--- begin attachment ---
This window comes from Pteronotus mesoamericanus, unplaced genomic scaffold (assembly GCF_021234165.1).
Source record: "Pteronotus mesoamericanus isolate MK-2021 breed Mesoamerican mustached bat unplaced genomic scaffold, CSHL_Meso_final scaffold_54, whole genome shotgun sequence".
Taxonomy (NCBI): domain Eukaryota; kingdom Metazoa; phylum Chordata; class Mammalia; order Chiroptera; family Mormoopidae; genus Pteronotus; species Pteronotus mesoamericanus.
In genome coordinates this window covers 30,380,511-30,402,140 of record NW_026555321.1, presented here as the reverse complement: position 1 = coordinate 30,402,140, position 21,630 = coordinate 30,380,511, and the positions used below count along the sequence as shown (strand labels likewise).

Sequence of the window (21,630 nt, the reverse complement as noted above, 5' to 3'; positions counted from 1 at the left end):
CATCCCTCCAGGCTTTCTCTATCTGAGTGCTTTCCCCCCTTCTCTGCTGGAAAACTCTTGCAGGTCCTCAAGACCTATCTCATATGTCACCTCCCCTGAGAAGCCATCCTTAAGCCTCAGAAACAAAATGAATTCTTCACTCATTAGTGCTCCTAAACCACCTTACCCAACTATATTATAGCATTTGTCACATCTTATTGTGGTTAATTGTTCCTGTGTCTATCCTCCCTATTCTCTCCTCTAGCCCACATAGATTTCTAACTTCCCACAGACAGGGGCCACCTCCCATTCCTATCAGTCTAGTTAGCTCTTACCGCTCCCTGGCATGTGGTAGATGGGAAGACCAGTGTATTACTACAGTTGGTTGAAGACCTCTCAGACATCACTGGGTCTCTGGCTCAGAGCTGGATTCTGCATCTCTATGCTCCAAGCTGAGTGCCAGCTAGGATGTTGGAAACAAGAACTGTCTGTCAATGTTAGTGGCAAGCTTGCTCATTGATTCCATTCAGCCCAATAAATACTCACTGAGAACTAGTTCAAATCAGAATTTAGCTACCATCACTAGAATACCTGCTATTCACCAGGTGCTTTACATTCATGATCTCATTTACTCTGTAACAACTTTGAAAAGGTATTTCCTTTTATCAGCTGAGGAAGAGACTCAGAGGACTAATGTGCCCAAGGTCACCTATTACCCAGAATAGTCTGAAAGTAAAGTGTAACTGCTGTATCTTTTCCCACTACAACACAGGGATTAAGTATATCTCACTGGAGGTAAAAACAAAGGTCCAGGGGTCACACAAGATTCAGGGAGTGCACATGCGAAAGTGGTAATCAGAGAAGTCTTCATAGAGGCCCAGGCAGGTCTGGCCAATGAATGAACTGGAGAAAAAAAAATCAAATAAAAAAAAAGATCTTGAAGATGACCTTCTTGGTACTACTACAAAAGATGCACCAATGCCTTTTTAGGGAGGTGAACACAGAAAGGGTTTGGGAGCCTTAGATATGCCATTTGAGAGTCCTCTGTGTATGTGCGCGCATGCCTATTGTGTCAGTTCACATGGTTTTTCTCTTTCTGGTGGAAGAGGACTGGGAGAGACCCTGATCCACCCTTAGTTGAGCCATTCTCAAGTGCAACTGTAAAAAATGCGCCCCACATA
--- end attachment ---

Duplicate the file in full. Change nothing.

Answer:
This window comes from Pteronotus mesoamericanus, unplaced genomic scaffold (assembly GCF_021234165.1).
Source record: "Pteronotus mesoamericanus isolate MK-2021 breed Mesoamerican mustached bat unplaced genomic scaffold, CSHL_Meso_final scaffold_54, whole genome shotgun sequence".
Taxonomy (NCBI): domain Eukaryota; kingdom Metazoa; phylum Chordata; class Mammalia; order Chiroptera; family Mormoopidae; genus Pteronotus; species Pteronotus mesoamericanus.
In genome coordinates this window covers 30,380,511-30,402,140 of record NW_026555321.1, presented here as the reverse complement: position 1 = coordinate 30,402,140, position 21,630 = coordinate 30,380,511, and the positions used below count along the sequence as shown (strand labels likewise).

Sequence of the window (21,630 nt, the reverse complement as noted above, 5' to 3'; positions counted from 1 at the left end):
CATCCCTCCAGGCTTTCTCTATCTGAGTGCTTTCCCCCCTTCTCTGCTGGAAAACTCTTGCAGGTCCTCAAGACCTATCTCATATGTCACCTCCCCTGAGAAGCCATCCTTAAGCCTCAGAAACAAAATGAATTCTTCACTCATTAGTGCTCCTAAACCACCTTACCCAACTATATTATAGCATTTGTCACATCTTATTGTGGTTAATTGTTCCTGTGTCTATCCTCCCTATTCTCTCCTCTAGCCCACATAGATTTCTAACTTCCCACAGACAGGGGCCACCTCCCATTCCTATCAGTCTAGTTAGCTCTTACCGCTCCCTGGCATGTGGTAGATGGGAAGACCAGTGTATTACTACAGTTGGTTGAAGACCTCTCAGACATCACTGGGTCTCTGGCTCAGAGCTGGATTCTGCATCTCTATGCTCCAAGCTGAGTGCCAGCTAGGATGTTGGAAACAAGAACTGTCTGTCAATGTTAGTGGCAAGCTTGCTCATTGATTCCATTCAGCCCAATAAATACTCACTGAGAACTAGTTCAAATCAGAATTTAGCTACCATCACTAGAATACCTGCTATTCACCAGGTGCTTTACATTCATGATCTCATTTACTCTGTAACAACTTTGAAAAGGTATTTCCTTTTATCAGCTGAGGAAGAGACTCAGAGGACTAATGTGCCCAAGGTCACCTATTACCCAGAATAGTCTGAAAGTAAAGTGTAACTGCTGTATCTTTTCCCACTACAACACAGGGATTAAGTATATCTCACTGGAGGTAAAAACAAAGGTCCAGGGGTCACACAAGATTCAGGGAGTGCACATGCGAAAGTGGTAATCAGAGAAGTCTTCATAGAGGCCCAGGCAGGTCTGGCCAATGAATGAACTGGAGAAAAAAAAATCAAATAAAAAAAAAGATCTTGAAGATGACCTTCTTGGTACTACTACAAAAGATGCACCAATGCCTTTTTAGGGAGGTGAACACAGAAAGGGTTTGGGAGCCTTAGATATGCCATTTGAGAGTCCTCTGTGTATGTGCGCGCATGCCTATTGTGTCAGTTCACATGGTTTTTCTCTTTCTGGTGGAAGAGGACTGGGAGAGACCCTGATCCACCCTTAGTTGAGCCATTCTCAAGTGCAACTGTAAAAAATGCGCCCCACATA